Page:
* Q2 net profit 183 mln eur vs poll avg 123 mln
* Sticks to 2014 profit guidance
* Shares rise more than 9 percent (Adds comments from news conference, market reaction)
By Michael Shields and Angelika Gruber
VIENNA, Aug 21 Raiffeisen Bank International expects no significant impact from western sanctions against Russia and will not back out of its most profitable market, the Austrian lender said on Thursday as it posted surprisingly strong quarterly results.
RBI has nearly 2.8 million customers in Russia and is among the country's top ten banks measured by its 10-billion-euro ($13.6 billion) loan book.
Russia's economy faces a recession this year, undermined by the sanctions imposed over its role in Ukraine, some of which target the banking sector.
But Chief Executive Karl Sevelda said the sanctions as they now stand did not pose a serious risk to RBI's business in Russia, a market where it has been active for decades.
"I see our commitment to Russia by no means in question," he told reporters, saying RBI's decision to hang on through the Russian economic crisis in the late 1990s was paying off.
"The current numbers show that our Russian unit is no fair-weather bank. We view Russia in the medium to long term as an attractive banking market and we will stay in Russia."
Still, RBI said it was proceeding cautiously and doing selective underwriting in Russia with a focus on existing corporate and retail clients. It has tightened curbs on foreign-currency loans and stepped up monitoring of customer payments.
Chief Risk Officer Johann Strobl said the sanctions would not have much effect on third-quarter results.
"The impact will not be so great that you see it. Not yet. But I don't know what is still to come," he told reporters, referring to the possibility of harsher sanctions down the line.
The political situation remains volatile as the Kiev government tries to put down a pro-Moscow separatist revolt.
RBI's Russian unit made a pre-tax profit of 127 million euros in the second quarter, down 9 percent from the previous quarter after provisions for soured loans jumped 60 percent.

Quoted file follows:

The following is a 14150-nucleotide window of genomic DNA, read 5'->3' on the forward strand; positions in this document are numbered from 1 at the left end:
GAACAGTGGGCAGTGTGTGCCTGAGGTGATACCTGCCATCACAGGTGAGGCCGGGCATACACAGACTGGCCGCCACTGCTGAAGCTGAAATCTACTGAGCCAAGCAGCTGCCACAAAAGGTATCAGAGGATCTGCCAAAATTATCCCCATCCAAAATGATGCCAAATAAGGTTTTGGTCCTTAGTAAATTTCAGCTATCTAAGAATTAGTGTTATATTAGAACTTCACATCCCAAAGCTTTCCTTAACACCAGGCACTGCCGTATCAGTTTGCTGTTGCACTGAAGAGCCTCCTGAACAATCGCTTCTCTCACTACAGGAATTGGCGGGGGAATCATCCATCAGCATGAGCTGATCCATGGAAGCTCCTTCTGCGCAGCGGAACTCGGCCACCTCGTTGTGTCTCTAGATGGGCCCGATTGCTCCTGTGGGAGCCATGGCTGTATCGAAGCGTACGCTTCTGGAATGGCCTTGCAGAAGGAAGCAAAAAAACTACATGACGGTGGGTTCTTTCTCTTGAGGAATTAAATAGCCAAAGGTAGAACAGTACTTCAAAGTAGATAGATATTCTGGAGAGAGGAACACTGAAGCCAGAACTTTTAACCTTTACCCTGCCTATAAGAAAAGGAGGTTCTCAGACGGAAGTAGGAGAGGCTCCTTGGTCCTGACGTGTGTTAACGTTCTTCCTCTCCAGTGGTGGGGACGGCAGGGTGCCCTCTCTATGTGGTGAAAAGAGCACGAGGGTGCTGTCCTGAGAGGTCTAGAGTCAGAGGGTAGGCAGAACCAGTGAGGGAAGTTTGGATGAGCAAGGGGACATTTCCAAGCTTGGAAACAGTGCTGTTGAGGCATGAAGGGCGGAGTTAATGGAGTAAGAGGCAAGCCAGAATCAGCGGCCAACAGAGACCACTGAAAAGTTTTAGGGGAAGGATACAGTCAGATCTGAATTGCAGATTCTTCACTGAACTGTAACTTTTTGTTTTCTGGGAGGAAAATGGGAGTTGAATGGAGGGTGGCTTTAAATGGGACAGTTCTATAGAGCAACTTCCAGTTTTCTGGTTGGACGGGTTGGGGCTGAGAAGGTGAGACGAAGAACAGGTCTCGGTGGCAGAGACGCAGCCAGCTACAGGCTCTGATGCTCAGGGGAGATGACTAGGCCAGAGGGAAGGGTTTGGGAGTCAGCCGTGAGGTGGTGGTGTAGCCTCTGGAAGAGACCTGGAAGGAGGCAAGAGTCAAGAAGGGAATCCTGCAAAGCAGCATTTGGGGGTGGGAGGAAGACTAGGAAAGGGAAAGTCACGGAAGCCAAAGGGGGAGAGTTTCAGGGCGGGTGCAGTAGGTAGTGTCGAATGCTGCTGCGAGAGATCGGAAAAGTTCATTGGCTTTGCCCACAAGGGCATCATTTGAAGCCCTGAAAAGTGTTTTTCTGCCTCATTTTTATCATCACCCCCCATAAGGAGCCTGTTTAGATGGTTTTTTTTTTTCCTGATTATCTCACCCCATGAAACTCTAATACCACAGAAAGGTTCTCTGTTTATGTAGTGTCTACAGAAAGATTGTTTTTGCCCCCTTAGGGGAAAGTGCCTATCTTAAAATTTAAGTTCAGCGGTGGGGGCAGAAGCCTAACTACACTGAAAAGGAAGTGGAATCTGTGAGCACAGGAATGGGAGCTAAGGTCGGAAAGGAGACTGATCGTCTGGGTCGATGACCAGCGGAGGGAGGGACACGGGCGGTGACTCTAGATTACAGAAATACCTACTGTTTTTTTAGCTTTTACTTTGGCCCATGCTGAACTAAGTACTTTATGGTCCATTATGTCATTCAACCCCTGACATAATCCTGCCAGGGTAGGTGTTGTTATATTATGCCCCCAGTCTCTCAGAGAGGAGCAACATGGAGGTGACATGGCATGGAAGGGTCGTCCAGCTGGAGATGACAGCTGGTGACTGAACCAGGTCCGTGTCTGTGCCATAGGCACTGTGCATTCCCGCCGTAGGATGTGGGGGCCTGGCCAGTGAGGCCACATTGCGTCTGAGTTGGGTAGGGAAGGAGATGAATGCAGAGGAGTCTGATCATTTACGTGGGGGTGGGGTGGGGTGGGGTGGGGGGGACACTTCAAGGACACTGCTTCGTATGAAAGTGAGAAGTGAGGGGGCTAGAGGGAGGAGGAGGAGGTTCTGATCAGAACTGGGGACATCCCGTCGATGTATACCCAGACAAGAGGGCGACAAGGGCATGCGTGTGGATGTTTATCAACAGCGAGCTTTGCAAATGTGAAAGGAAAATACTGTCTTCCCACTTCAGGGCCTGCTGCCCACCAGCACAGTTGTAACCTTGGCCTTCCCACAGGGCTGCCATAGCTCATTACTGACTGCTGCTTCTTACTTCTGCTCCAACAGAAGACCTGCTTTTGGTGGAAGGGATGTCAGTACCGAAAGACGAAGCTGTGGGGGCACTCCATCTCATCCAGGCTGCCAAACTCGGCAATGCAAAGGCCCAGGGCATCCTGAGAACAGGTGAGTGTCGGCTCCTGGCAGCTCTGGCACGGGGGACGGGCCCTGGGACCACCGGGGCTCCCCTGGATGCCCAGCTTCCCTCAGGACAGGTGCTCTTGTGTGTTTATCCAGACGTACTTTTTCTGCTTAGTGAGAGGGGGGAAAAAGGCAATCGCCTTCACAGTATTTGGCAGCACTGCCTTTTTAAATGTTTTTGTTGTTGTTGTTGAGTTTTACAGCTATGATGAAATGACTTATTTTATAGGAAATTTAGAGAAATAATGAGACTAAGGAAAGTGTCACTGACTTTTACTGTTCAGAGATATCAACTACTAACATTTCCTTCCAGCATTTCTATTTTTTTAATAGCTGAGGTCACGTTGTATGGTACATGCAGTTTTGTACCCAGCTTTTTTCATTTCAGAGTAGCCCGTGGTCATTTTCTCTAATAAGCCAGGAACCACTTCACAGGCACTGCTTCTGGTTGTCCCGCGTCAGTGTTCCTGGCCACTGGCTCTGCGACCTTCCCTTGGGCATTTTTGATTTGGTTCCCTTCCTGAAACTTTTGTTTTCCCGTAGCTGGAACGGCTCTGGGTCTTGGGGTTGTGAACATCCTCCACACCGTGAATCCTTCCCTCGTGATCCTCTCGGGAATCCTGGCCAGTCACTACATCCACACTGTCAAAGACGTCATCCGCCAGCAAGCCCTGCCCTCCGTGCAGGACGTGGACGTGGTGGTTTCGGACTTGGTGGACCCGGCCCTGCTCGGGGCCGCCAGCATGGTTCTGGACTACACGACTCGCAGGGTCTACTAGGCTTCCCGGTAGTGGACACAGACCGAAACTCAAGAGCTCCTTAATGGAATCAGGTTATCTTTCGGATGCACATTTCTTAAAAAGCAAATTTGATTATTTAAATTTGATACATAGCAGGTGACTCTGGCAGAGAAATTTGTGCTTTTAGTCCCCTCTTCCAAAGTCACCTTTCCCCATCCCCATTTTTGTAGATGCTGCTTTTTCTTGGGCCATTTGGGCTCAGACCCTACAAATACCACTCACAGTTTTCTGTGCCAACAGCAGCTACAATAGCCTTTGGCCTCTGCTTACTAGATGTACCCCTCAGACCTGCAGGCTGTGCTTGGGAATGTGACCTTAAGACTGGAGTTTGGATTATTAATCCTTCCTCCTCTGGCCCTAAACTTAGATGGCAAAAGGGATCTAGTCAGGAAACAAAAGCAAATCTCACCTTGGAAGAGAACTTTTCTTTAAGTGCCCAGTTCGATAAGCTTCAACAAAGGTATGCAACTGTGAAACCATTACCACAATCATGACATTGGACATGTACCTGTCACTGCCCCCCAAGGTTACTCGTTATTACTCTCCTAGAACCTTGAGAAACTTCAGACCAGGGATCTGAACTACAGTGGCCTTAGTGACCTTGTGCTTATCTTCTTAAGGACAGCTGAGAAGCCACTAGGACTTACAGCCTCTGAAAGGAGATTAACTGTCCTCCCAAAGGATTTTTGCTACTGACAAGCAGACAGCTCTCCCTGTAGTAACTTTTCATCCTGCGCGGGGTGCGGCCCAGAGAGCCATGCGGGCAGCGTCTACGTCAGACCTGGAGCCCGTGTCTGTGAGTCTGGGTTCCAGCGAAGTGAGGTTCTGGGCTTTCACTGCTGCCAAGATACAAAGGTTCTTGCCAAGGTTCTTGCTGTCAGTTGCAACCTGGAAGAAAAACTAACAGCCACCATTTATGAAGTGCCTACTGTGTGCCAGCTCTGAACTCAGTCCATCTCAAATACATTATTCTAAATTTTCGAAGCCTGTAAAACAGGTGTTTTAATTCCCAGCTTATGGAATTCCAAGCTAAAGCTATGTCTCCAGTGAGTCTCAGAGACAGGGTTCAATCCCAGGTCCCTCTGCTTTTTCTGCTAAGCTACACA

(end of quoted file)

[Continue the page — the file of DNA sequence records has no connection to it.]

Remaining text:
Rapid depreciation of the Russian and Ukrainian currencies and the risks from foreign-currency loans there pose dangers for RBI's provisioning and capital, but the rouble's recovery in the second quarter helped ease some of the pressure, RBI said.
RBI's pre-tax loss in Ukraine narrowed to 13 million euros in the quarter from 30 million in the previous three months.
A Ukrainian central bank audit of operations in the country found no need for additional capital and "negligible further provisioning" for impairment losses was required, it said.
Overall second-quarter net profit grew 52 percent from a year earlier to 183 million euros as net interest income rose more than expected, risk provisions came in lower than expected and savings measures began to kick in.
RBI shares - which this month hit their lowest since early 2012 as investors pondered its Russian exposure - jumped 9.3 percent to 20.38 euros by 1130 GMT, making it the leading gainer in an index of European banks which was up 0.8 percent.
Analysts polled by Reuters had on average expected net profit of 123 million euros.
"We believe investors have become too bearish on the stock recently, as the fair value for the Raiffeisen ex-CIS operations is around 23 euros per share," Kepler Cheuvreux analyst Thomas Neuhold wrote in a research note, maintaining his "buy" rating.
But Credit Suisse was less upbeat. "The numbers look better than expected, and so the stock may see a short-term bounce. However, we do not think this will be sustained given the uncertain geopolitical outlook," its research note said.
Bank Austria, the central and eastern Europe arm of Italian bank UniCredit, also expects to keep making solid profits in Russia despite Western sanctions, it said this month.
Bank Austria's first-half pretax profit in Russia rose 3 percent to 247 million euros, more than a quarter of its total and making it the bank's most profitable market.
Raiffeisen officials reiterated that the Raiffeisen group should "clearly" pass the stress test that major euro zone banks are undergoing this year.
Sevelda said RBI had no specific plans to revive efforts to sell its banks in Ukraine and Hungary, but said both were under "constant review" and he could not rule out an exit one day. (1 US dollar = 0.7548 euro) (editing by Georgina Prodhan and Tom Pfeiffer)